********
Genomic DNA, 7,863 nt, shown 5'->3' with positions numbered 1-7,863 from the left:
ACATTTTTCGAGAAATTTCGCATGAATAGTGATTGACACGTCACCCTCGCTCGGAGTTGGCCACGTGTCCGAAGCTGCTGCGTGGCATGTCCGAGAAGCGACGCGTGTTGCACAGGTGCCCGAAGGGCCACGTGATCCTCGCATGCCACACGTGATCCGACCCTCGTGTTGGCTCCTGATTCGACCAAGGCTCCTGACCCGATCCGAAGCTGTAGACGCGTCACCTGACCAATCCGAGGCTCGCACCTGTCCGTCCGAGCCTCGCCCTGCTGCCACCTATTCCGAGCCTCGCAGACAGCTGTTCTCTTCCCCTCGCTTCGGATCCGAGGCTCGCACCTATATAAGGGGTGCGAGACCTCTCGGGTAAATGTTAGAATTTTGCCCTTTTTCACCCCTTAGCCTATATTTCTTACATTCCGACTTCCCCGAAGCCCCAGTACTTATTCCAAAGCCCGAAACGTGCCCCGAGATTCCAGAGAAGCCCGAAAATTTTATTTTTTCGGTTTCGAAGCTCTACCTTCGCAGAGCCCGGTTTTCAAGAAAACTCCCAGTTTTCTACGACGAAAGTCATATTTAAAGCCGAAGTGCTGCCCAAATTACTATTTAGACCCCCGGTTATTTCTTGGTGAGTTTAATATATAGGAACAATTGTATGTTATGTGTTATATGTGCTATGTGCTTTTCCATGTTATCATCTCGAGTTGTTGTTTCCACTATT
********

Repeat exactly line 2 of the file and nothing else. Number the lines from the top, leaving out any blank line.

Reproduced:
ACATTTTTCGAGAAATTTCGCATGAATAGTGATTGACACGTCACCCTCGCTCGGAGTTGGCCACGTGTCCGAAGCTGCTGCGTGGCATGTCCGAGAAGCGACGCGTGTTGCACAGGTGCCCGAAGGGCCACGTGATCCTCGCATGCCACACGTGATCCGACCCTCGTGTTGGCTCCTGATTCGACCAAGGCTCCTGACCCGATCCGAAGCTGTAGACGCGTCACCTGACCAATCCGAGGCTCGCACCTGTCCGTCCGAGCCTCGCCCTGCTGCCACCTATTCCGAGCCTCGCAGACAGCTGTTCTCTTCCCCTCGCTTCGGATCCGAGGCTCGCACCTATATAAGGGGTGCGAGACCTCTCGGGTAAATGTTAGAATTTTGCCCTTTTTCACCCCTTAGCCTATATTTCTTACATTCCGACTTCCCCGAAGCCCCAGTACTTATTCCAAAGCCCGAAACGTGCCCCGAGATTCCAGAGAAGCCCGAAAATTTTATTTTTTCGGTTTCGAAGCTCTACCTTCGCAGAGCCCGGTTTTCAAGAAAACTCCCAGTTTTCTACGACGAAAGTCATATTTAAAGCCGAAGTGCTGCCCAAATTACTATTTAGACCCCCGGTTATTTCTTGGTGAGTTTAATATATAGGAACAATTGTATGTTATGTGTTATATGTGCTATGTGCTTTTCCATGTTATCATCTCGAGTTGTTGTTTCCACTATT